Read original article at Svenska Dagbladet
Germany: the world's fourth arms exporter
The German defense industry is on the fourth place in the world in terms of arms exports. Since 2016, its home sales are also growing, in 2017 by as much as 7%, along with a 10% increase in equipment investment.
If Germany complies with NATO requirements to spend 2% of GDP on defense, this budget by 2024 will be estimated at 75 billion more than with the current 1.2% of GDP. The main problem is that no one knows how it can invest so much money in such a short time.
The new frigates MKS 180 is a deal worth over 4.5 billion euros. In fact, they should have been ordered much earlier. But negotiations with the producers involved in the tender, including ThyssenKrupp, were delayed. As well as buying and upgrading 100 Leopard-2 tanks, an order worth almost 800 million euros, which was hampered in 2015.
One of the largest deals for a long time is the order of 131 Boxer armored personnel carriers, manufactured by Rheinmetall and Krauss-Maffei Wegman, the leaders of the German defense industry. The cost of the order is almost half a billion euros.
The most important arms deal in Europe will be a future German-French tank with the working name of the Main Ground Combat System which will challenge the Russian "supertank" T14 Armata. It’s development is in full swing, but the first tanks will not start their service until 2030.
France: arms exports are aiming for a record
A nuclear power with global interests, and after Brexit also the only EU country with a permanent mission in the UN Security Council, France is a serious military power with a wide range of defense enterprises leading in this industry in the world.
With supplies worth more than 20 billion euros, according to former defense minister Jean-Yves Le Drian, the country's arms exports are aiming for a new record. Australia ordered submarines from DCNS, India - Rafal fighters, manufactured by Dassault.
Orders for large supplies are now being received from the French defense department. For example, according to the Scorpion program, which involves the purchase of a total of 1,668 Griffin armored vehicles and 248 Jaguar light tanks. Given that the funding will be provided in full, we will talk about the amount of up to five billion euros.
Another large-scale deal is the order of five frigates of a new class, the so-called Belharra, which produces DCNS, while Thales supplies radars and electronics. Price tag is 3.8 billion euros.
At the same time, France continues to order Rafali, 28 new fighters since 2021.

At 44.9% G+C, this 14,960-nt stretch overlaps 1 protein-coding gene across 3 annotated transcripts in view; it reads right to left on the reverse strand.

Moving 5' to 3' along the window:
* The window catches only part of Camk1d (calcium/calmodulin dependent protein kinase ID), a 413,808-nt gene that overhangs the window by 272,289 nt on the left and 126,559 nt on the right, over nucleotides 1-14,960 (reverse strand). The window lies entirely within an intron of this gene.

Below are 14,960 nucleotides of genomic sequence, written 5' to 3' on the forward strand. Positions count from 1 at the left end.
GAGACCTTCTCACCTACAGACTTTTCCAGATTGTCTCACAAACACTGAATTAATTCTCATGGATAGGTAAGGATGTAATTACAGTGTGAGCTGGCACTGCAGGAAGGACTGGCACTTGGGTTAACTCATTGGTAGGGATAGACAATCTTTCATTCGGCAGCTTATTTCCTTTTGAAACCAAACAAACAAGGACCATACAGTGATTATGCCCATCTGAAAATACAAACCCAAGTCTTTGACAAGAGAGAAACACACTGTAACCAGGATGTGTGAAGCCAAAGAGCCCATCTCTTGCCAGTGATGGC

French President Emmanuel Macron wants to raise the defense budget to 2% of GDP by 2025. The military command wants to achieve this goal already in 2022.
Great Britain: investing in all at once
The UK invests in everything from aircraft carriers to nuclear-powered submarines. One of its biggest investments is in the aircraft carrier of the Queen Elizabeth class, capable of accommodating 40 aircraft, for an amount of more than five billion pounds. These ships also represent one of the largest pan-European joint projects involving British companies BAE Systems and Babcock International, as well as the French Thales.
Another major investment is the planned replacement of four Trident submarines as part of the British nuclear deterrence program. The costs are estimated at 225 billion pounds for the entire lifetime.
With its defensive budget of almost 40 billion pounds, the United Kingdom belongs to those few NATO countries that fulfill the condition of the alliance for the deduction of 2% of GDP for defense. In 2016, at the top of the rating for this parameter was the United States, followed by Greece and Estonia.
Prime Minister Teresa May, during the election campaign, promised to increase spending by 0.5% per year, taking inflation into account. This will happen after several years of decline in real terms and against the background of the 2016 budget for half a billion pounds smaller than in 2010.
Poland: the biggest investor in Eastern Europe
Poland invests much more than other Eastern European countries in modernizing its defense. Anxiety about the actions of Russia forced Polish politicians in the last 15 years increase defense spending by 75%.
But there are still a lot of gaping "holes" in the defense of the country that need to be fixed. About 70% of weapons remained from Soviet times, and barely a third of equipment and technique meet NATO standards.
According to Mats Andersson, the Swedish military attaché in Warsaw, Poland now primarily relies on five areas. They want to have a new air defense and are negotiating, like Sweden, to buy an American Patriot anti-missile system.
In addition, they are building up militia forces and developing cyber defense. They also want to buy new ships and vehicles for the army. Of the 952 tanks they have, there are only 247 modern tanks.
Sweden hopes to sell new submarines to Poland. But the process is very sluggish, although the decision actually should have been made three years ago.
Polish politicians also want to use their own defense industry to contribute to the overall economic development of the country.
"One can understand the course of their thoughts, but, nevertheless, this complicates the establishment of cooperation and causes a lot of restrictions that they impose, requiring that their domestic enterprises should be more involved in the work," says Mats Andersson.